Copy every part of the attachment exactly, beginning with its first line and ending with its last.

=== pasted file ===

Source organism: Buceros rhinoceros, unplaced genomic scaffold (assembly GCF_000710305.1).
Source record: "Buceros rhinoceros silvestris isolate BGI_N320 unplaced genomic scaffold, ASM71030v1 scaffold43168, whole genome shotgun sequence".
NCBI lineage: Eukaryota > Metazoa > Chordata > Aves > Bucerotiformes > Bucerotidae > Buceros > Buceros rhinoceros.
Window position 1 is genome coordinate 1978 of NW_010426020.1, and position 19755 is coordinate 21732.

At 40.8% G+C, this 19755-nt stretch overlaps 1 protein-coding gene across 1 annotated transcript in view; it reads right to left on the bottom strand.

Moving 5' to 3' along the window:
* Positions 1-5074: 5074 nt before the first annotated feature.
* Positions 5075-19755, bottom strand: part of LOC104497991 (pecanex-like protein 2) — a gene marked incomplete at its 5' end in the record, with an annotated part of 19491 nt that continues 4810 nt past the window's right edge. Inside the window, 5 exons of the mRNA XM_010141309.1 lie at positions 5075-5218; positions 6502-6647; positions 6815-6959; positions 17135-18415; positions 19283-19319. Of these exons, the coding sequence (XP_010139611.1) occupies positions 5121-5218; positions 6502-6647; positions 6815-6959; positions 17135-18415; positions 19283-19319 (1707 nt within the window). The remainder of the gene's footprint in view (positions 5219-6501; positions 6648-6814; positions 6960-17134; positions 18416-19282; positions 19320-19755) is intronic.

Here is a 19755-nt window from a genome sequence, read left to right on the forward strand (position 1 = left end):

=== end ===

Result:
Source organism: Buceros rhinoceros, unplaced genomic scaffold (assembly GCF_000710305.1).
Source record: "Buceros rhinoceros silvestris isolate BGI_N320 unplaced genomic scaffold, ASM71030v1 scaffold43168, whole genome shotgun sequence".
NCBI lineage: Eukaryota > Metazoa > Chordata > Aves > Bucerotiformes > Bucerotidae > Buceros > Buceros rhinoceros.
Window position 1 is genome coordinate 1978 of NW_010426020.1, and position 19755 is coordinate 21732.

At 40.8% G+C, this 19755-nt stretch overlaps 1 protein-coding gene across 1 annotated transcript in view; it reads right to left on the bottom strand.

Moving 5' to 3' along the window:
* Positions 1-5074: 5074 nt before the first annotated feature.
* Positions 5075-19755, bottom strand: part of LOC104497991 (pecanex-like protein 2) — a gene marked incomplete at its 5' end in the record, with an annotated part of 19491 nt that continues 4810 nt past the window's right edge. Inside the window, 5 exons of the mRNA XM_010141309.1 lie at positions 5075-5218; positions 6502-6647; positions 6815-6959; positions 17135-18415; positions 19283-19319. Of these exons, the coding sequence (XP_010139611.1) occupies positions 5121-5218; positions 6502-6647; positions 6815-6959; positions 17135-18415; positions 19283-19319 (1707 nt within the window). The remainder of the gene's footprint in view (positions 5219-6501; positions 6648-6814; positions 6960-17134; positions 18416-19282; positions 19320-19755) is intronic.

Here is a 19755-nt window from a genome sequence, read left to right on the forward strand (position 1 = left end):